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Garibay, Emmanuel - VM - Rod Pattenden

Emmanuel Garibay: Prison Cell

These Times

by Rod Pattenden

Emmanuel Garibay is a leading artist from the Philippines, who like a prophet is interested in the times in which we live. The recent work Selda or Prison Cell in English is a work that responds to the current issues facing the Philippines and in turn other regions around the world in the face of the COVID-19 pandemic, increased military and political activity, and the resultant curtailment of individual freedoms.

The central figure of the composition is eating a golden apple, a symbol which should offer the promise to live forever but instead has become infected with the coronavirus. To the left, a front line health worker pales into death, sacrificed by the government that prefers to spend money on military spending. Two authoritative figures carry a large book with the names of those who need to be sanctioned or disciplined, and then walk over a dead body. A figure in the sky is blinded by a face mask which has slipped over their eyes, a representation of delusion and false news. A woman flies a paper plane, representing the huge number of Filipino workers overseas who contribute more than 10% of the nation’s income, while a sinister yellow cat lurks in the shadows.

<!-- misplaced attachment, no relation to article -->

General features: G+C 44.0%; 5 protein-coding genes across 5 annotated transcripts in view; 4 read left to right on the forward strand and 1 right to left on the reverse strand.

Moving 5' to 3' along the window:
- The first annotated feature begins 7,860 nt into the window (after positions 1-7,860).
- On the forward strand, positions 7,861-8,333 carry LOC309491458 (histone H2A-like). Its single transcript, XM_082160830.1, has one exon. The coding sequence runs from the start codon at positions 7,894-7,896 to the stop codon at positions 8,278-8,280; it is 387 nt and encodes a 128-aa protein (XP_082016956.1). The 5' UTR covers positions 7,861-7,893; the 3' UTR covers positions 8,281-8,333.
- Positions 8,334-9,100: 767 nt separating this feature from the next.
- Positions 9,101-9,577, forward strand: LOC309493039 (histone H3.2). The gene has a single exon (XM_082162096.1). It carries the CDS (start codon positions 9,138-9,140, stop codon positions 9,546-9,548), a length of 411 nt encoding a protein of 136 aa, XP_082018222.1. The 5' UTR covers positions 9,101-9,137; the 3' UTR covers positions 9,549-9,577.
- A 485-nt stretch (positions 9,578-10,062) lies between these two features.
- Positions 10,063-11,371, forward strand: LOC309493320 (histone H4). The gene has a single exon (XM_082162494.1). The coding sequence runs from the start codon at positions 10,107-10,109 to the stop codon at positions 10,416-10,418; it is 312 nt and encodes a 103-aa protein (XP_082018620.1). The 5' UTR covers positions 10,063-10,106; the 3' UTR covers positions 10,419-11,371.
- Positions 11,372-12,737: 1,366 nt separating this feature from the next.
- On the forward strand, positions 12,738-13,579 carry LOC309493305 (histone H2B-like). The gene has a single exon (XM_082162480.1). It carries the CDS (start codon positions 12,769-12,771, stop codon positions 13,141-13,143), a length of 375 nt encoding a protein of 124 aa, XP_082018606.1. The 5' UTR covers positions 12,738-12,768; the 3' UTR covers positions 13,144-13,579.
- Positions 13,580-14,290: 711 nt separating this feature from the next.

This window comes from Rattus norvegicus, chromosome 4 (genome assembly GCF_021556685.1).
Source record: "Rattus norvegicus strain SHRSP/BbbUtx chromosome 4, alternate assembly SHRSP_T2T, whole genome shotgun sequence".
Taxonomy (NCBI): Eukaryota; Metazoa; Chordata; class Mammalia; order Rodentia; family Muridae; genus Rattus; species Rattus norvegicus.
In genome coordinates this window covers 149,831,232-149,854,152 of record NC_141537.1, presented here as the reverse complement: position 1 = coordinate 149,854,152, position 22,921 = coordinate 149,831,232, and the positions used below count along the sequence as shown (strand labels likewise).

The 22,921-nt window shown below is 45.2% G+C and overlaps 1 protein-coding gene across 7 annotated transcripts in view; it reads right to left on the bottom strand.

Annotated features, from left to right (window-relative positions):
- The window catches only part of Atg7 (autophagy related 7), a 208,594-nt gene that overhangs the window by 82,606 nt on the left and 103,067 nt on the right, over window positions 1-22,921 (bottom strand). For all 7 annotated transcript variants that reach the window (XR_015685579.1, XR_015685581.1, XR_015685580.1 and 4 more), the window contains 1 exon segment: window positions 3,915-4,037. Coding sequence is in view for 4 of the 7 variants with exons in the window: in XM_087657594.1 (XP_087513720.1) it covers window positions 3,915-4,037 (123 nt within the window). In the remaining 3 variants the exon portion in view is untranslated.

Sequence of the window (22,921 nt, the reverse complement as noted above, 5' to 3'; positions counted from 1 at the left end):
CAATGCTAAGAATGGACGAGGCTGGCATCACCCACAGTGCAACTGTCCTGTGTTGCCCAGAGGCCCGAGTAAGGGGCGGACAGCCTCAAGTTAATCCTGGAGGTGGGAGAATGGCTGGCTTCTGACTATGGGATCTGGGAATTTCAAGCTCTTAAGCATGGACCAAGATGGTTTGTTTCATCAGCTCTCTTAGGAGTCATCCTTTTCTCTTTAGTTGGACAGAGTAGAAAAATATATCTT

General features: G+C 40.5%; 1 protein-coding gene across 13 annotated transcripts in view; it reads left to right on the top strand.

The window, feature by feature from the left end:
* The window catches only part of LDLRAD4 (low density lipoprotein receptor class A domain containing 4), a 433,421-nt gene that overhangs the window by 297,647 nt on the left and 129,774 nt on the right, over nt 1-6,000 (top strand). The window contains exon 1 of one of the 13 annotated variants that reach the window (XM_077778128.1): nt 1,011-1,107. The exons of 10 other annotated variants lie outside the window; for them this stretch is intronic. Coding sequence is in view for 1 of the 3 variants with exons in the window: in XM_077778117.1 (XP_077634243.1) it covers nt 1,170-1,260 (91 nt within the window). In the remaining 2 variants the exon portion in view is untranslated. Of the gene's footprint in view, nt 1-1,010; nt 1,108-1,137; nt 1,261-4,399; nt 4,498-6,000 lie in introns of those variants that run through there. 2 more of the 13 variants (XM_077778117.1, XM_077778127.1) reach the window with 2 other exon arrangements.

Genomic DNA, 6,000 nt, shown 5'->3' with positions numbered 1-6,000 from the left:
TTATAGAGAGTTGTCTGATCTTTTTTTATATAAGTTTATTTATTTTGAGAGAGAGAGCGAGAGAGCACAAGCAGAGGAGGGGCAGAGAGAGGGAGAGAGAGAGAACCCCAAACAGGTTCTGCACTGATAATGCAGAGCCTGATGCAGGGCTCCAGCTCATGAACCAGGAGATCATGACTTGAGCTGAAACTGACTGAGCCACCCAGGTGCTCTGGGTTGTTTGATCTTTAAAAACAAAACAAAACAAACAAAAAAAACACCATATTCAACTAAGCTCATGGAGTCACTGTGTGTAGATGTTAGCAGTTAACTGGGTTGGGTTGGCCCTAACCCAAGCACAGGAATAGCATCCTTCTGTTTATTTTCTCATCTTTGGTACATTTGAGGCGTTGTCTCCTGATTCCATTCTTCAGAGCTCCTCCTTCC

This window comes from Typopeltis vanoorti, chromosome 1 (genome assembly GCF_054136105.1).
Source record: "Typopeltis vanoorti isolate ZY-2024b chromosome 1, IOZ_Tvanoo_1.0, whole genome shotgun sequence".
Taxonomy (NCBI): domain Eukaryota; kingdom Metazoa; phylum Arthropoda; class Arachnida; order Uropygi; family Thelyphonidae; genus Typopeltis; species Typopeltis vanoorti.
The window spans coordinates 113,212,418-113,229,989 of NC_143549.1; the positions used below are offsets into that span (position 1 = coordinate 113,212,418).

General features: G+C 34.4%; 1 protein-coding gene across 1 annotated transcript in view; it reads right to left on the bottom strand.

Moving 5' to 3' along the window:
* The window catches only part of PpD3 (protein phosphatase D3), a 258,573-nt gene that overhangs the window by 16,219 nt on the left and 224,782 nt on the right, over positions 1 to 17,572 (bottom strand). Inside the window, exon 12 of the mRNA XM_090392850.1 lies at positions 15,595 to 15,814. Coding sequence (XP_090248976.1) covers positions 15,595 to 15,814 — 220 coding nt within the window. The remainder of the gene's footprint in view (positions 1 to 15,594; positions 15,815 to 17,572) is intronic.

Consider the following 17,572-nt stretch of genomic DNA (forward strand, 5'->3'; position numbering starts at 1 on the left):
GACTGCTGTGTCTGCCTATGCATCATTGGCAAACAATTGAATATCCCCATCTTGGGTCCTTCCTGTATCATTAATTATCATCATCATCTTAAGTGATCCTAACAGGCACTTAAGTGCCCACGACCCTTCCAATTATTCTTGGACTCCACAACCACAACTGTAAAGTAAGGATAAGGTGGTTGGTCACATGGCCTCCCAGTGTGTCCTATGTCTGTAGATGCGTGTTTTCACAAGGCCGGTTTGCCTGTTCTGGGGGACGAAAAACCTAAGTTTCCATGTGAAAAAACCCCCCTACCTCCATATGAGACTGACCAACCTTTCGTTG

Below is the Kalabaw, the native water buffalo, which is often used as a symbol of the hard working prosperity of the nation, but here it has died. Underneath a friar knocks over an indigenous woman representing the ongoing impact of political and religious colonialism. To the right a figure with a telescope, the current President, is seen spying on the helpless, while a hand comes in with a red yoyo, an action that names ‘red tagging’ or accusing trouble makers of having anti-government sentiments. And finally, tucked in near a golden door, is the historic figure of Jose Rizal, the great hero of the independence movement who was executed in 1896. Rizal was a writer, artist, and scientist, and Garibay gives him a position of understated prominence in this work, affirming the role of the artist who might see more clearly what is going on in these fractured and overwhelming times. The whole work is imbued with a golden light, full of promise and prosperity, that turns at times into a sulphurous yellow, toxic and decaying. The artist does not offer a possible future, but a contemporary view of this historical moment, full of warnings of danger that call for urgent response.